Another long-term i2 customer, Del Monte Foods, has found i2 consultants so worthwhile for
demand planning for the fruit and vegetable division that they recently expanded the tool set to
cover all Del Monte offerings, according to Fary Matthis, Del Monte Director of IT Systems
Although major ERP vendors approach him and his CIO “regularly,” Matthis said he was
satisfied with their current tools. If anything, he said they were “taking some functionality out of
our ERP system and moving the system to what it’s meant to do, which is control financial
information,” he said.
Speak to Jon Chorley, vice president of Oracle’s SCM Product Strategy based in Redwood
Shores, California, though, and you will hear a persuasive case for the large-scale ERP vendors
at a time when the supply chain “is on the forefront of most CEO’s minds. They know it’s critical
to manage in a highly effective way and that supply chain disruptions can put them business out
of business.” It’s no longer “the guys in the back room trying to keep a business running.”
That’s why he’s seeing supply chain applications moving “out of the niche space into the
mainstream space. When you look at what businesses have to manage now, it’s enormously
more complex than five years ago. The cost of transport, which is a big factor in the cost of most
goods and is really influencing where people are looking to save costs, means having visibility
to all your data. That requires a different class of systems. That’s why companies are looking for
industrial strength solutions.”
He argues that the big guns like Oracle and SAP are giving best-of-breed vendors a run for their
money because they have the advantage of being “very stable, well-established and have a
global reach.” Plus, he says they have the advantage of offering integration and optimization for
transportation—from full audit to the cash cycle. According to Chorley, five of the top ten
logistics service providers, for whom the supply chain is their core business, “use our solutions.
We compete against the niche providers and have a healthy win rate.”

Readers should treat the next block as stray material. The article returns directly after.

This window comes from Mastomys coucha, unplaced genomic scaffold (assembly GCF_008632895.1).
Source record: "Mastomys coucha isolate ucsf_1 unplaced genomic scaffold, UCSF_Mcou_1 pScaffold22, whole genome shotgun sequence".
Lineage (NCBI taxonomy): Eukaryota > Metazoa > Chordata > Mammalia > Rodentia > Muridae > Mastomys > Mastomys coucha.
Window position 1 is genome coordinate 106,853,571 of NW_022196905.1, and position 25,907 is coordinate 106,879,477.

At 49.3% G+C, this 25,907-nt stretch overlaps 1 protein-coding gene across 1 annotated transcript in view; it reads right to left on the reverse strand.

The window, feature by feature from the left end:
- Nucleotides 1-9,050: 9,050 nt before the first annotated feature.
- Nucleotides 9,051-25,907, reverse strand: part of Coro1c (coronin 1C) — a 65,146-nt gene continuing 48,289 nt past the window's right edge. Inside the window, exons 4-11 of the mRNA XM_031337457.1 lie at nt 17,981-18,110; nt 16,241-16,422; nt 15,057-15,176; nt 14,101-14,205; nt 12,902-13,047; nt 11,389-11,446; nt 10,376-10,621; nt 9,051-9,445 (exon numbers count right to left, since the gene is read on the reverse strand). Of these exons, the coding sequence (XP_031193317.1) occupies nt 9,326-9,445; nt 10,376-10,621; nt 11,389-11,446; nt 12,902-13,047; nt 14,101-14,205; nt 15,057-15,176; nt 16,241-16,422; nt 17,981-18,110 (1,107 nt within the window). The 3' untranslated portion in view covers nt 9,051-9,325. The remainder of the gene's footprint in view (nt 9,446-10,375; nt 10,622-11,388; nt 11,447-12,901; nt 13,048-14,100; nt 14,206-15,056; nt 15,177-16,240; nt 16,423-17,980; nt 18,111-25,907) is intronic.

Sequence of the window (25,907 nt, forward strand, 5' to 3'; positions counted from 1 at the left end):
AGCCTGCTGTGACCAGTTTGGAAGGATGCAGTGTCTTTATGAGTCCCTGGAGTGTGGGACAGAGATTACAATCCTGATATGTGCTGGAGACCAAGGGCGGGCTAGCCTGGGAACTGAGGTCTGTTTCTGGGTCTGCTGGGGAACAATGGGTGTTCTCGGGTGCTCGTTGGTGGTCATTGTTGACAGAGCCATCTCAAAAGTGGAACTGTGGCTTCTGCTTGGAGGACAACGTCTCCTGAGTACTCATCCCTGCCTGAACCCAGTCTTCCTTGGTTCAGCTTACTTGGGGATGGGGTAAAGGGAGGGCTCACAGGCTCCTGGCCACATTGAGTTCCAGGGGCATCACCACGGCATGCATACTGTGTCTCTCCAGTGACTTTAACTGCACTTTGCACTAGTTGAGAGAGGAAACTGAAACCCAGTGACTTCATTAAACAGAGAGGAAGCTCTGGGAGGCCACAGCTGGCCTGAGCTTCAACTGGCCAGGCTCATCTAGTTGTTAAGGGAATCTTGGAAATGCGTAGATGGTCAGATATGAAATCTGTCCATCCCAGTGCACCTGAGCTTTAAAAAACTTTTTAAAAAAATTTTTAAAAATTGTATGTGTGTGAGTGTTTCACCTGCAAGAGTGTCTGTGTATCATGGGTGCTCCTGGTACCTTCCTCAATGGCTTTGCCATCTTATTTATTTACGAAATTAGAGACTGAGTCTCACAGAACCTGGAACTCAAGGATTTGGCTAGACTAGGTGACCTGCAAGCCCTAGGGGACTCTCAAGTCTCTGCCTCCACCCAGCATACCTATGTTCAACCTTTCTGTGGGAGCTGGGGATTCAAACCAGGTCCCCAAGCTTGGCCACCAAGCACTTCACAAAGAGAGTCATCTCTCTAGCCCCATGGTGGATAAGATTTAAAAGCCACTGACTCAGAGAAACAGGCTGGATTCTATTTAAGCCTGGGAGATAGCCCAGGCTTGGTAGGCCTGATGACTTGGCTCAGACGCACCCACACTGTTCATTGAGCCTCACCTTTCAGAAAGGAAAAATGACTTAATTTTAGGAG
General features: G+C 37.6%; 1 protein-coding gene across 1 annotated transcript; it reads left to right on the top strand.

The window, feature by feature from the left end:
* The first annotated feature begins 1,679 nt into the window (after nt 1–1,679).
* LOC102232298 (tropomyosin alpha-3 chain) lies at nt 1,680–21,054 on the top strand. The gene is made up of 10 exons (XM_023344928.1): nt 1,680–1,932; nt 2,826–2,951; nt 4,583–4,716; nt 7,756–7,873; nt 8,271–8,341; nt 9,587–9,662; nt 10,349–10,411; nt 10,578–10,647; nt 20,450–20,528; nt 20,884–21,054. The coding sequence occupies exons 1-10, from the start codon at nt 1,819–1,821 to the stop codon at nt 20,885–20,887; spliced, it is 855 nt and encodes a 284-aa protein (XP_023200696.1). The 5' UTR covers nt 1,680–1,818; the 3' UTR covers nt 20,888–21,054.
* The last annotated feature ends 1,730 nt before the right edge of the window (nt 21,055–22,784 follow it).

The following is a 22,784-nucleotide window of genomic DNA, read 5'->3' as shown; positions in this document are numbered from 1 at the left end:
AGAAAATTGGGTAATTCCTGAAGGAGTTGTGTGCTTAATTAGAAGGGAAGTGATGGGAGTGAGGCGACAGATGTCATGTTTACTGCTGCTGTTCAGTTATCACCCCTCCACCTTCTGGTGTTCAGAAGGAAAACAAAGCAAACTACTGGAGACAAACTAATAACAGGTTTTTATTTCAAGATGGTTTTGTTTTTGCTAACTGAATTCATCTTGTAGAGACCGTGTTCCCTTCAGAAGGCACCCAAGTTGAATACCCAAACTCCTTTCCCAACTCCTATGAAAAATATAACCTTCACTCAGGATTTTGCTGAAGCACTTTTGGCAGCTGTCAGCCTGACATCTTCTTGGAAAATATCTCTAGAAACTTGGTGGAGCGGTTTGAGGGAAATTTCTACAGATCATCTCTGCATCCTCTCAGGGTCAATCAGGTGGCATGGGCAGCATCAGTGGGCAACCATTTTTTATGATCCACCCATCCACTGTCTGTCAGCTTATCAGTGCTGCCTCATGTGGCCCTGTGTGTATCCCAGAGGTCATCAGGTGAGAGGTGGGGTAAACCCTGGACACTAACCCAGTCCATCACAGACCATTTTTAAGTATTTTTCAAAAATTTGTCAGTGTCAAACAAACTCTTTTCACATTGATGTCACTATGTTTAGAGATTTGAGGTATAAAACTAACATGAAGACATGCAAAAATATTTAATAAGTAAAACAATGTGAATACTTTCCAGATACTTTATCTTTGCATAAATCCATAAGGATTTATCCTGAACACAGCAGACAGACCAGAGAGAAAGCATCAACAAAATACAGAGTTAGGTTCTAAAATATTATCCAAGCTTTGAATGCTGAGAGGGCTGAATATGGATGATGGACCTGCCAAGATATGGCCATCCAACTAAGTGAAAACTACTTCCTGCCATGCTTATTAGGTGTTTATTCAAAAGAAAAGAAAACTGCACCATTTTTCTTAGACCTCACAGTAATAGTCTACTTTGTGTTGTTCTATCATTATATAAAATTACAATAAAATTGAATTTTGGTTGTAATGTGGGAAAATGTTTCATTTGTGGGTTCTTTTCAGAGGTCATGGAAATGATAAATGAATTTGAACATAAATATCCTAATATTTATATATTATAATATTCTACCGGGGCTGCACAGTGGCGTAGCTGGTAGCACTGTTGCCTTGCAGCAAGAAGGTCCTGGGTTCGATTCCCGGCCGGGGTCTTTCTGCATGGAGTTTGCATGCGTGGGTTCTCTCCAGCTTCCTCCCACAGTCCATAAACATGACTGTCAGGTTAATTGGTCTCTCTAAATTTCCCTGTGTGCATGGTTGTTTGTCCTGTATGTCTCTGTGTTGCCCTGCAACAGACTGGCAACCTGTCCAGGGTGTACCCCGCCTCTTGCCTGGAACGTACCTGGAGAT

Tim Andreae views the field from the perspective of a niche player that is partnering with an
ERP major—SAP. Senior vice president of global marketing for Philadelphia, Pennsylvania-
based MCA Solutions, which provides expertise in spare parts planning, Andreae says SAP
now recognizes that it “can’t build everything.” The ERP giant has altered their architecture “to
allow service-oriented partners like us to plug in easily. Their whole partner strategy has
become more open, and their partnerships are there for the long term.”
There’s a strong reason for this approach. Andreae believes that innovation “tends to come from
more nimble, agile small companies.” Even if the big vendors are dominant in ERP solutions for
financial transactions, with the right architecture “there’s the potential for other solutions to plug
in (to their platforms).”
That’s especially true for “unique work flows that require specific needs,” he adds, explaining
that in their case it’s a focus on spare parts planning. To accomplish this level of forecasting,
particularly globally, requires “a system with advanced capabilities that can deal with large
global networks and create optimization across multiple echelons.”
For example, MCA Solutions provides the technology to assist Cisco Systems with the support
contracts it offers its customers. Cisco ensures that if something breaks anywhere worldwide it
will be fixed “in two to four hours,” Andreae explains. With this level of complexity, he says
traditional supply chain software “doesn’t fit. We’ve developed a very unique software to
forecast extremely sporadic demand that will optimize the inventory mix across a global
He predicts that the market will demand “a single platform like SAP globally because they’ll
have had their own experiences of SAP in individual countries.” But he also envisions “open
opportunities for other vendors to fit into (SAP’s) global infrastructure.”
Sidebar: ERP or Full Service Model? Look at the Vendor!
As in any technology purchase, Tim Andreae, senior vice president of global marketing for
Philadelphia, Pennsylvania-based MCA Solutions, says decisions need to be driven by business
needs and technical functions. Before jumping into the ERP camp or a full-service model, he
says make sure the vendor has the following:
• a deep understanding of your business problem and a willingness to work with you to
develop the right solution;
• successful references in your industry and implementations in an environment like
• a compatible architecture with your ERP platform; and
• a willingness to model your environment with their product that uses real data and helps
develop business cases.